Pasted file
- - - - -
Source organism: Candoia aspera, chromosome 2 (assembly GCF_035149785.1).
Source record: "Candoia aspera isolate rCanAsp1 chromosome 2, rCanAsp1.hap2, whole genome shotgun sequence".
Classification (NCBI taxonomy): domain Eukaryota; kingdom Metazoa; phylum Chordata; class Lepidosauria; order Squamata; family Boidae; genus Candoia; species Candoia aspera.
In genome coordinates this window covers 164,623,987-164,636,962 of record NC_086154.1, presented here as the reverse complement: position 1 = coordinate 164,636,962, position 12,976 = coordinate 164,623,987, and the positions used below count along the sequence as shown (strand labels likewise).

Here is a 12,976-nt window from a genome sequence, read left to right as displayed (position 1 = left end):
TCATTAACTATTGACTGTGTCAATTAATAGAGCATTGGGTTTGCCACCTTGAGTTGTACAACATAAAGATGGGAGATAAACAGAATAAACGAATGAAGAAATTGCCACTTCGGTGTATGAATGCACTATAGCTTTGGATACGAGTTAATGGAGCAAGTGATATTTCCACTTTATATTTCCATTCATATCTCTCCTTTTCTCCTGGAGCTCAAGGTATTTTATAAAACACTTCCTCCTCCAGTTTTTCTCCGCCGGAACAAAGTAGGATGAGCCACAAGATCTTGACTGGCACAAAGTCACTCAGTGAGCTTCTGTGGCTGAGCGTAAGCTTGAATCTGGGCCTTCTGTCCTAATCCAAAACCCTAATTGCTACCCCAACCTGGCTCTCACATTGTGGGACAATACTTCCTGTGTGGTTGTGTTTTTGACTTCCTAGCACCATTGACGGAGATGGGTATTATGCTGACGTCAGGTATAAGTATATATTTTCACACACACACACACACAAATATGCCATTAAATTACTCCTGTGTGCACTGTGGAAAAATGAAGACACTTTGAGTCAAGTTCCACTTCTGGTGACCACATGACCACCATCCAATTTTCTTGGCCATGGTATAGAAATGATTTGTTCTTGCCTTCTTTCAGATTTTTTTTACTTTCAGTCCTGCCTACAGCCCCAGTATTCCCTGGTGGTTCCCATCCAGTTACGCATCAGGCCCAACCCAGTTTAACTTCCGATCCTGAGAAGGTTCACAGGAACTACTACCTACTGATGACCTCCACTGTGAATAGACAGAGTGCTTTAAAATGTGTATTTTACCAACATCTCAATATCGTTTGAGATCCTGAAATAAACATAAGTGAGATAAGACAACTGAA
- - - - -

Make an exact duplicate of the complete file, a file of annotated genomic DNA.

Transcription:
Source organism: Candoia aspera, chromosome 2 (assembly GCF_035149785.1).
Source record: "Candoia aspera isolate rCanAsp1 chromosome 2, rCanAsp1.hap2, whole genome shotgun sequence".
Classification (NCBI taxonomy): domain Eukaryota; kingdom Metazoa; phylum Chordata; class Lepidosauria; order Squamata; family Boidae; genus Candoia; species Candoia aspera.
In genome coordinates this window covers 164,623,987-164,636,962 of record NC_086154.1, presented here as the reverse complement: position 1 = coordinate 164,636,962, position 12,976 = coordinate 164,623,987, and the positions used below count along the sequence as shown (strand labels likewise).

Here is a 12,976-nt window from a genome sequence, read left to right as displayed (position 1 = left end):
TCATTAACTATTGACTGTGTCAATTAATAGAGCATTGGGTTTGCCACCTTGAGTTGTACAACATAAAGATGGGAGATAAACAGAATAAACGAATGAAGAAATTGCCACTTCGGTGTATGAATGCACTATAGCTTTGGATACGAGTTAATGGAGCAAGTGATATTTCCACTTTATATTTCCATTCATATCTCTCCTTTTCTCCTGGAGCTCAAGGTATTTTATAAAACACTTCCTCCTCCAGTTTTTCTCCGCCGGAACAAAGTAGGATGAGCCACAAGATCTTGACTGGCACAAAGTCACTCAGTGAGCTTCTGTGGCTGAGCGTAAGCTTGAATCTGGGCCTTCTGTCCTAATCCAAAACCCTAATTGCTACCCCAACCTGGCTCTCACATTGTGGGACAATACTTCCTGTGTGGTTGTGTTTTTGACTTCCTAGCACCATTGACGGAGATGGGTATTATGCTGACGTCAGGTATAAGTATATATTTTCACACACACACACACACAAATATGCCATTAAATTACTCCTGTGTGCACTGTGGAAAAATGAAGACACTTTGAGTCAAGTTCCACTTCTGGTGACCACATGACCACCATCCAATTTTCTTGGCCATGGTATAGAAATGATTTGTTCTTGCCTTCTTTCAGATTTTTTTTACTTTCAGTCCTGCCTACAGCCCCAGTATTCCCTGGTGGTTCCCATCCAGTTACGCATCAGGCCCAACCCAGTTTAACTTCCGATCCTGAGAAGGTTCACAGGAACTACTACCTACTGATGACCTCCACTGTGAATAGACAGAGTGCTTTAAAATGTGTATTTTACCAACATCTCAATATCGTTTGAGATCCTGAAATAAACATAAGTGAGATAAGACAACTGAA